[Ip-health] Guardian: South African pharma firms accused of planning to delay patents law reform

Lotti Rutter lotti.rutter at mail.tac.org.za
Fri Jan 17 00:48:43 PST 2014


South African pharma firms accused of planning to delay patents law reform
Leaked documents reveal lobbying proposals to delay laws that would allow
fast introduction of generic medicines
Drug companies in South Africa <http://www.theguardian.com/world/africa> have
been accused of planning a covert, well-funded campaign to delay the
introduction of laws that threaten their profits. Leaked documents show
that pharmaceutical companies planned a $450,000 campaign, involving a
high-profile consultancy based in Washington, DC, against changes to
property <http://www.theguardian.com/law/intellectual-property> laws that
would enable their patents on new medicines to be bypassed in the interests
of public health. This would allow the manufacture of cheaper copies of
their medicines.

Campaigners accused the international drug giants of trying to derail
life-saving legislation. The trade body IPASA (Innovative Pharmaceutical
Industry Association South
which was coordinating the campaign, said on Thursday the plans were no
longer going ahead – although it was legitimate for drug companies to
promote their views in this way.

One of the leaked documents is an email dated 10 January from a member of
IPASA's executive to representatives of most of the big-name drug companies
operating in South Africa. As agreed in December, it says, "we have moved
ahead in identifying a high-calibre consultancy group to work with us",
naming Washington-based Public Affairs Engagement (PAE).

The second document is the proposed PAE strategy, involving the creation of
an alliance of businesspeople and academics, the placement of prominent
editorials in newspapers, and a bid to "distract" access to medicine
campaigners "from their own aggressive campaign".

The document later names Médecins Sans Frontières (MSF) and the Treatment
Action Campaign (TAC), calling them a "coalition that was formed to
pressure the government into producing [the draft IP policy] in the first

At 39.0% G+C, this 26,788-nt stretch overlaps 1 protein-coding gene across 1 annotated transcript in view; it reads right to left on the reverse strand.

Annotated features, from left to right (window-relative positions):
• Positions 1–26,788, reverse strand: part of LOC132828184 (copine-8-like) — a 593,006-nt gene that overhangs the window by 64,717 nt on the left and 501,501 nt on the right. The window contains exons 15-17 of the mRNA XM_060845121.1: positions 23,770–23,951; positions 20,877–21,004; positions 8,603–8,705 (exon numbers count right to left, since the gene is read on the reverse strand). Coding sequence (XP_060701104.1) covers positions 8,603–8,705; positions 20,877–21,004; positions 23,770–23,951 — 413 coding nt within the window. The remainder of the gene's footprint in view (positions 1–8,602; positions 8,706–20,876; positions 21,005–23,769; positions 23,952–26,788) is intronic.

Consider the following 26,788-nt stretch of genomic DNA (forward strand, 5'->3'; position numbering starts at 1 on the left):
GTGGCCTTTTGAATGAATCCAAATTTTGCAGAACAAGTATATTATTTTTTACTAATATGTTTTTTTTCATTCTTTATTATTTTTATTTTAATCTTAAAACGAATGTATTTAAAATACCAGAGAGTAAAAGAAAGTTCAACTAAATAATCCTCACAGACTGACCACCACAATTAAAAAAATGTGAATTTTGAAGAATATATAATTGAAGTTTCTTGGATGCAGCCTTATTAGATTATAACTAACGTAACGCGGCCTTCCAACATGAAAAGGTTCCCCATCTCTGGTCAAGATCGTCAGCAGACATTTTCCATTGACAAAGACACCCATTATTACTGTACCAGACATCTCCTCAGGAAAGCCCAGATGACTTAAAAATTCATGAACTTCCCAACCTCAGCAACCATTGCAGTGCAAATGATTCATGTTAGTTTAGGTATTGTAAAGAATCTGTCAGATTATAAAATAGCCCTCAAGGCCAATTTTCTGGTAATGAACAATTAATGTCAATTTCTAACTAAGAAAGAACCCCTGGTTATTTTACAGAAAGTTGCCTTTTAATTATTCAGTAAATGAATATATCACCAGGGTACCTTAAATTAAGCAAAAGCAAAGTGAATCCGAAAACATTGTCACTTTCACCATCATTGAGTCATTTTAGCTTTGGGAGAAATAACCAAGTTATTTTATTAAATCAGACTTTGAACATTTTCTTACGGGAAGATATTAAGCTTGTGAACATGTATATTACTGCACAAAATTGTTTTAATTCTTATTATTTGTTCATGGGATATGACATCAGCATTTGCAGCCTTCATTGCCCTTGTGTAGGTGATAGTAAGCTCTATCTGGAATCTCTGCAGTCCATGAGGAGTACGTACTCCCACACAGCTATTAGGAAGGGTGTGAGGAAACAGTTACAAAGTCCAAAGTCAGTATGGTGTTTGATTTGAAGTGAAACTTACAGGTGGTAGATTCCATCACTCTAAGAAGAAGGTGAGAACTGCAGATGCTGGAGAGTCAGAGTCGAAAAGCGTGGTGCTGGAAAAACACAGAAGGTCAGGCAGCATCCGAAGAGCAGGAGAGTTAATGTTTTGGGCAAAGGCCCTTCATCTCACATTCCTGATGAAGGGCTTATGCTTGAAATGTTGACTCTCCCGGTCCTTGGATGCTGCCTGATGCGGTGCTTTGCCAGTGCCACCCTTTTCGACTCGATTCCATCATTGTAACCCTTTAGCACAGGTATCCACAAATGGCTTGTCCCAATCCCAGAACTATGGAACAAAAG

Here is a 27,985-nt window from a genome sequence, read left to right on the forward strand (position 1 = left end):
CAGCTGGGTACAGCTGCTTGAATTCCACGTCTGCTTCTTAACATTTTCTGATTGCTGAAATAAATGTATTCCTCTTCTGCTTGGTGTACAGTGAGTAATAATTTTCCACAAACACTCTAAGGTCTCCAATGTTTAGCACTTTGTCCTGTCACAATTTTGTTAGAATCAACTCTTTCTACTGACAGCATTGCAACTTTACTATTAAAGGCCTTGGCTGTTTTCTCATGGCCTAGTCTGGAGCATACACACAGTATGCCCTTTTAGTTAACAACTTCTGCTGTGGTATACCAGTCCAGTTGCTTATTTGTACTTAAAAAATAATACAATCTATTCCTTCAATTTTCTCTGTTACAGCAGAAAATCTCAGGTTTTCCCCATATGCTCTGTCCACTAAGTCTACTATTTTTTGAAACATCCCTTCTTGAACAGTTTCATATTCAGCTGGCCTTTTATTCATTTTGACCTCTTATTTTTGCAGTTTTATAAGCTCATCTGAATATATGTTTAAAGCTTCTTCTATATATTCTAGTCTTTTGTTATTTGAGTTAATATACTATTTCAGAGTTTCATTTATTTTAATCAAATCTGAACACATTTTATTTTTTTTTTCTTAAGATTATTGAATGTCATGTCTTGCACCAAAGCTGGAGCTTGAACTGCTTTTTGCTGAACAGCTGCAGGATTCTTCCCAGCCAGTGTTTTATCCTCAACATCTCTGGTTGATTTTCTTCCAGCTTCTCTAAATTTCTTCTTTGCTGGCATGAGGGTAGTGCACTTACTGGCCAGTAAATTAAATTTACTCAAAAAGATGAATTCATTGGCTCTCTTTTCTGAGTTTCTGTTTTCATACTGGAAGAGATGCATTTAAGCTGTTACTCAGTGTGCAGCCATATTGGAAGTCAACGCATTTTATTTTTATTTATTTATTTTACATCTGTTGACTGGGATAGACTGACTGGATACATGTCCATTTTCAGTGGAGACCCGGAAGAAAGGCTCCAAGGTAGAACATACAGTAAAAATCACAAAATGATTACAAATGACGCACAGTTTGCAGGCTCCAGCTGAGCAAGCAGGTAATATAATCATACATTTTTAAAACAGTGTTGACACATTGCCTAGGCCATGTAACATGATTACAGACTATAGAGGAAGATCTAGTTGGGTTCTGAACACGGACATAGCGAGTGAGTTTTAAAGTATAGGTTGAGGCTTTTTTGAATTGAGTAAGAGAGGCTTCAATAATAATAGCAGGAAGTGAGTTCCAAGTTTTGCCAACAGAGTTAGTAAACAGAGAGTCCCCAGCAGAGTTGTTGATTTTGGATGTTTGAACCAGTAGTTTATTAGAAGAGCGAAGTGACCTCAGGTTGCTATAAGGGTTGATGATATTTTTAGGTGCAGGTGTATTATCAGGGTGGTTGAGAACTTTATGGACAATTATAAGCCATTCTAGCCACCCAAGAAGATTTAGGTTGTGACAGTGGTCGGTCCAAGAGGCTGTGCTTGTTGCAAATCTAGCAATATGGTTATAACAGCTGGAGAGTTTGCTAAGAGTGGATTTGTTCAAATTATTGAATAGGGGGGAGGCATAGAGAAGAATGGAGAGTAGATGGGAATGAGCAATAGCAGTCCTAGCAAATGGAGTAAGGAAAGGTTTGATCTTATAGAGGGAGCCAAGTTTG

The stakes are high, says the document. "South Africa is now ground zero
for the debate on the value of strong IP protection. If the battle is lost
here, the effects will resonate. Clearly MSF and similar NGOs understand
that ... Without a vigorous campaign, opponents of strong IP will prevail –
not just in South Africa but eventually in much of the rest of the
developing world."

Campaigners said they were shocked. "What is surprising to us is that it is
done so subversively," said Julia Hill of MSF. "We have really made an
effort to be very transparent. It is disappointing that this is being done
in secret and that such an extraordinary amount of money is being spent to
interfere with the democratic process."

Lotti Rutter, a senior researcher at TAC, said: "We have got massive
concerns over what appears to be quite a covert and well-funded atempt from
foreign industry to delay an essential law reform process happening here in
South Africa."

Val Beaumont of IPASA said the discussions had taken place but the PAE
proposal had not been accepted. "It is a very, very important issue to us
and it will be to any of the knowledge-based organisations," she said.
"There was a huge concern that it would be rushed." It was OK for an
organisation to have a PR agency to help put across its views, she said.


*Lotti Rutter*

Senior Researcher
Policy, Communications and Research

Treatment Action Campaign
Tel: 021 422 1700
Cell: 081 818 8493
Skype: lotti.rutter
Twitter: @FixPatentLaw


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